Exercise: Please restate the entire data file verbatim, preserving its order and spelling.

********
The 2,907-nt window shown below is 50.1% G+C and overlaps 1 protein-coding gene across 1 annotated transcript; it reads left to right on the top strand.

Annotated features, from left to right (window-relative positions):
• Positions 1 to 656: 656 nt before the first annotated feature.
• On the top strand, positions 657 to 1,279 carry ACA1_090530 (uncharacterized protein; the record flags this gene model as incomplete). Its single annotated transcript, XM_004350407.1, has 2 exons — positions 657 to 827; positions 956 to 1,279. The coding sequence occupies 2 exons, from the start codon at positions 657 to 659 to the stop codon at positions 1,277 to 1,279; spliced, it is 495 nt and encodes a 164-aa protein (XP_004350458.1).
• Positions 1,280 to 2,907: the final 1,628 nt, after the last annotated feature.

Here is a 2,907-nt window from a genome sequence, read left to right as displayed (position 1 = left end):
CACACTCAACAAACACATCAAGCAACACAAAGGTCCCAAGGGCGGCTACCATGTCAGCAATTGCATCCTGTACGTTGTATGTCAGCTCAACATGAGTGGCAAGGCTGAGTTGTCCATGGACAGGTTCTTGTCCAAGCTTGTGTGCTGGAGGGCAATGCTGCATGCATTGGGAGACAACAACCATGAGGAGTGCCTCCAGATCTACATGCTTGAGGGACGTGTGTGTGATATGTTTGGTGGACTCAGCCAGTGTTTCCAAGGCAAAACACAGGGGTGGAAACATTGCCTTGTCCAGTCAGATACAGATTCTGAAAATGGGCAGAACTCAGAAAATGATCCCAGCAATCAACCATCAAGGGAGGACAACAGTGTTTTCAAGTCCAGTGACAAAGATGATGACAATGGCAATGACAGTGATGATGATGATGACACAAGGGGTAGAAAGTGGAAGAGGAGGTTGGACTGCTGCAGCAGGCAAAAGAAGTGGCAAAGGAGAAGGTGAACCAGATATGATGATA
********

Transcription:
The 2,907-nt window shown below is 50.1% G+C and overlaps 1 protein-coding gene across 1 annotated transcript; it reads left to right on the top strand.

Annotated features, from left to right (window-relative positions):
• Positions 1 to 656: 656 nt before the first annotated feature.
• On the top strand, positions 657 to 1,279 carry ACA1_090530 (uncharacterized protein; the record flags this gene model as incomplete). Its single annotated transcript, XM_004350407.1, has 2 exons — positions 657 to 827; positions 956 to 1,279. The coding sequence occupies 2 exons, from the start codon at positions 657 to 659 to the stop codon at positions 1,277 to 1,279; spliced, it is 495 nt and encodes a 164-aa protein (XP_004350458.1).
• Positions 1,280 to 2,907: the final 1,628 nt, after the last annotated feature.

Here is a 2,907-nt window from a genome sequence, read left to right as displayed (position 1 = left end):
CACACTCAACAAACACATCAAGCAACACAAAGGTCCCAAGGGCGGCTACCATGTCAGCAATTGCATCCTGTACGTTGTATGTCAGCTCAACATGAGTGGCAAGGCTGAGTTGTCCATGGACAGGTTCTTGTCCAAGCTTGTGTGCTGGAGGGCAATGCTGCATGCATTGGGAGACAACAACCATGAGGAGTGCCTCCAGATCTACATGCTTGAGGGACGTGTGTGTGATATGTTTGGTGGACTCAGCCAGTGTTTCCAAGGCAAAACACAGGGGTGGAAACATTGCCTTGTCCAGTCAGATACAGATTCTGAAAATGGGCAGAACTCAGAAAATGATCCCAGCAATCAACCATCAAGGGAGGACAACAGTGTTTTCAAGTCCAGTGACAAAGATGATGACAATGGCAATGACAGTGATGATGATGATGACACAAGGGGTAGAAAGTGGAAGAGGAGGTTGGACTGCTGCAGCAGGCAAAAGAAGTGGCAAAGGAGAAGGTGAACCAGATATGATGATA